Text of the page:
Learn Japanese - How I did it

Here’s another example (sorry, it’s all in German, but just so you see how it would look) using Anki. I’ll introduce this awesome program further down.
Here’s a story for the same kanji by someone else. As you can see it’s not SO different from mine, but it doesn’t have anything added for the reading of the kanji yet.

My stories are all super embarrassing, but whatever works is great! It’s YOUR story! You need to make it about YOU! About your life! Because only then it will be effective. I sometimes noticed my stories weren’t effective, then tossed them and created a new one.

Learning the readings took me a bit longer, maybe half a year, but then I got the on-yomi for 2000 kanji down.


Next step was to memorize the “kun-yomi for all those kanji. That’s similar to studying vocabulary, but it would make no sense to study those words isolated. It’s important to study them IN CONTEXT!!

So, find sentences that aren’t too difficult for you to understand (no complicated grammar) and read them again and again. That way you’ll learn how to read certain kanji, you’ll also remember what the word means and in what kind of context it is used.

It doesn’t really matter where you get those sentences from. Just make sure it’s from a source that uses correct Japanese.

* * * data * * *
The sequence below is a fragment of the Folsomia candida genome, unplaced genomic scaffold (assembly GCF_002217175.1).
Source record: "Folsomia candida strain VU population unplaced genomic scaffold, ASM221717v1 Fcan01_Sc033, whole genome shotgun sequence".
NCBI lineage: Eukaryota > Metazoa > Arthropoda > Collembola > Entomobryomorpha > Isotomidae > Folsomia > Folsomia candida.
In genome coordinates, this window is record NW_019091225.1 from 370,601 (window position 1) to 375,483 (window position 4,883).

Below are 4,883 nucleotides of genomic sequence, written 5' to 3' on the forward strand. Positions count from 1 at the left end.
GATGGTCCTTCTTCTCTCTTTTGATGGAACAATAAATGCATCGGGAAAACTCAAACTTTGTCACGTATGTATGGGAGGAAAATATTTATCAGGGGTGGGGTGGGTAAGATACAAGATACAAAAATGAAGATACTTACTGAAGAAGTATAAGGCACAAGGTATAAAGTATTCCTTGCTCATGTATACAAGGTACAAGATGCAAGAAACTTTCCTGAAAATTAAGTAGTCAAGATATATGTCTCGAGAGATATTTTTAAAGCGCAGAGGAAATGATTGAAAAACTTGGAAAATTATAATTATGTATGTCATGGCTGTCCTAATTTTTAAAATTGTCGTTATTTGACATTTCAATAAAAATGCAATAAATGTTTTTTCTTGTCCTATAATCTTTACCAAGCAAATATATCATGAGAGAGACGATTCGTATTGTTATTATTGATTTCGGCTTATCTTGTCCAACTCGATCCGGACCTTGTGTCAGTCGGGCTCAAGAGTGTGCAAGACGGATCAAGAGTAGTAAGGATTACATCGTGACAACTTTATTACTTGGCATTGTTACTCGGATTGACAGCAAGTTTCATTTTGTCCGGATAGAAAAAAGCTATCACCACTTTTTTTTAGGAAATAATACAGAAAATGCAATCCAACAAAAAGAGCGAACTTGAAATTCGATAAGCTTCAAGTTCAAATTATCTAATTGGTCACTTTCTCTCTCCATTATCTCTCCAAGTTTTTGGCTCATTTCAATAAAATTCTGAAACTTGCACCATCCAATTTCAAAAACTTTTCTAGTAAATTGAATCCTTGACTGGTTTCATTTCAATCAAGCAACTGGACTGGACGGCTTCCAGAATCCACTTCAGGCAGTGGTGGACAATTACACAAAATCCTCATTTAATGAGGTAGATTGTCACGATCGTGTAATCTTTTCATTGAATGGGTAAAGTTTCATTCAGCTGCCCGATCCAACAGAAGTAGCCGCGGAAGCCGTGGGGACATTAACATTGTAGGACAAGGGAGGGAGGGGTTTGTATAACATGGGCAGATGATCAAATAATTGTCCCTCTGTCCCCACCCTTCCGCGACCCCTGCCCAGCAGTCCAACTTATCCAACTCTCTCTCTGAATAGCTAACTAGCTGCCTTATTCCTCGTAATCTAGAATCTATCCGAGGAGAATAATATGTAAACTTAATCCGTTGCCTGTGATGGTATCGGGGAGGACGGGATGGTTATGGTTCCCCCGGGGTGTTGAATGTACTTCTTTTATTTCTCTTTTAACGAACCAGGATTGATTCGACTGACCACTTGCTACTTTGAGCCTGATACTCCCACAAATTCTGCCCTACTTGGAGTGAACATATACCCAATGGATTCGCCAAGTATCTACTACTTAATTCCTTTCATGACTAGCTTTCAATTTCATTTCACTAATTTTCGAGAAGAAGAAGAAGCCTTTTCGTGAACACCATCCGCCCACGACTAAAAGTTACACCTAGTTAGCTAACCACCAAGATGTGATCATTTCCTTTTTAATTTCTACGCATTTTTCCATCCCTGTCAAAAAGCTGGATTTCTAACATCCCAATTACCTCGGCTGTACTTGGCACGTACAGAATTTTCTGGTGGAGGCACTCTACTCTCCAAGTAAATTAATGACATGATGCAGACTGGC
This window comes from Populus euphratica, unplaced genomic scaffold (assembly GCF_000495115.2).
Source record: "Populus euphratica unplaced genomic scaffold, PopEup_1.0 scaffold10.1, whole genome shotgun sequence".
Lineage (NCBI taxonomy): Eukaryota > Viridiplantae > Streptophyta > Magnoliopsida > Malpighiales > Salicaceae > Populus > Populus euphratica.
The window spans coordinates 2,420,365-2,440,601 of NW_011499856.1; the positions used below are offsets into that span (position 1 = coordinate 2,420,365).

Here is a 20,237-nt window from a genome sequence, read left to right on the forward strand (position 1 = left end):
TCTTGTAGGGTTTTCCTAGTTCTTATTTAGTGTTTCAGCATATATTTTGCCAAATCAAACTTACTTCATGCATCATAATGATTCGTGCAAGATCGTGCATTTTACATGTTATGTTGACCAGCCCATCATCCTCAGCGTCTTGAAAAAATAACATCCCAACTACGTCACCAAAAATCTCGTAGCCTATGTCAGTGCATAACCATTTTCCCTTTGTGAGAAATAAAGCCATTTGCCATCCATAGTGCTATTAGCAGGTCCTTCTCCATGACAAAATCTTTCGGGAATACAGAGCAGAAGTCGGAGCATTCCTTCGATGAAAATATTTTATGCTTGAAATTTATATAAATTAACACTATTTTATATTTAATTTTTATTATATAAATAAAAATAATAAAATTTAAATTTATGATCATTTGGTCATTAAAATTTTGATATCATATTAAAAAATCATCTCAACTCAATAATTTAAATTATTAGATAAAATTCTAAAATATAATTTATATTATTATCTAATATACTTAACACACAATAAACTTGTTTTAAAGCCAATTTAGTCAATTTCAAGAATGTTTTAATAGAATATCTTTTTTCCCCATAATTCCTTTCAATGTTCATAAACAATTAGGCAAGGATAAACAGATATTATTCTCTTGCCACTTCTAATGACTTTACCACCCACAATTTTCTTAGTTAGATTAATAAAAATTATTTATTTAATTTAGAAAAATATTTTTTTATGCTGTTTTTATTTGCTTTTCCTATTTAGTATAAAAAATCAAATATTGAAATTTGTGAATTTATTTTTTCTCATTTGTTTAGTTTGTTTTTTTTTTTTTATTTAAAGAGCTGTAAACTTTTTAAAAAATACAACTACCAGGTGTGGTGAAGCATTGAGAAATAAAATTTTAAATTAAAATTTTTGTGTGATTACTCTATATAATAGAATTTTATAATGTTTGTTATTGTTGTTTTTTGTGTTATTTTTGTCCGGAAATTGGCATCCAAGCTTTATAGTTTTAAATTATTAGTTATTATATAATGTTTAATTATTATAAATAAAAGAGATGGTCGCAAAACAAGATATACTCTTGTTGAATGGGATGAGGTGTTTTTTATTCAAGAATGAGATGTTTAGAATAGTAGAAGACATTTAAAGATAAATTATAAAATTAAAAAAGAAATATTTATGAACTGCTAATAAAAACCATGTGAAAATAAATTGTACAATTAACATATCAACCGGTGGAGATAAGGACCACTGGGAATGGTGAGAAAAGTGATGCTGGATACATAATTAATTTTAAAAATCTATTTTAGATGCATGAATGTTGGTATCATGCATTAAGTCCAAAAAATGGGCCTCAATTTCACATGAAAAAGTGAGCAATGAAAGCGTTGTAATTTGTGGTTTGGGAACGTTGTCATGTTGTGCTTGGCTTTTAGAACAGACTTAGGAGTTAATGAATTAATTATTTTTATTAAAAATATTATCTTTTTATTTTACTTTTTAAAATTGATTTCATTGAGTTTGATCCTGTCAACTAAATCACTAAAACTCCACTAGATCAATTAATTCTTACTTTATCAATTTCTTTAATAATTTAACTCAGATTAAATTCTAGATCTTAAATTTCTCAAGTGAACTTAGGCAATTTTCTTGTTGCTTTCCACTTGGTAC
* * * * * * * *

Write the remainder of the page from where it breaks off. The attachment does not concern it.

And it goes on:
I started out with “KO2001 – Kanji Odyssey“. The sentences aren’t too difficult, but you can learn the reading of most of the 2000-ish joyo kanji. I see that the books aren’t available in print form anymore. If you prefer the print version, I found it on Amazon UK.

After that I continued with the sentences from “Kanji in Context“. I never worked through the whole book and gave up halfway because the sentences were just too boring for my taste, yet a great source for new kanji compounds and vocabulary!

Learn Japanese - How I did it
In the end I switched to reading Japanese novels and whenever I found a word I couldn’t understand, a kanji I couldn’t read or a grammar point I couldn’t figure out, I marked it. Every once in a while I put those sentences into Anki and thus had a new pool of sentences I could study.


I regularly checked my kanji knowledge. That screenshot is from May 2009. Unfortunately this particular website doesn’t seem to exist anymore.


You want to know what kind of novels I read?

Ok, I admit that I also kept reading manga. This is a good idea especially at the beginning as the pictures will give you a hint of what’s going on even if you have a hard time understanding what you’re reading. At first, you should pick manga that have furigana (hiragana above all kanji) or you will get frustrated. Easy manga to start with are Doraemon, Chi’s Sweet Home or generally various shojo manga (Marmalade Boy, Hana Yori Dango etc.). But make sure it’s something you’re interested in.

Learn Japanese - How I did it

As for novels I really enjoyed the books of Otsu Ichi (乙一) such as “Calling You” (きみにしか聞こえない). The stories are great and not too difficult to follow along.

Of course, you could also read books of stories you already know, e.g. the Japanese version of Harry Potter.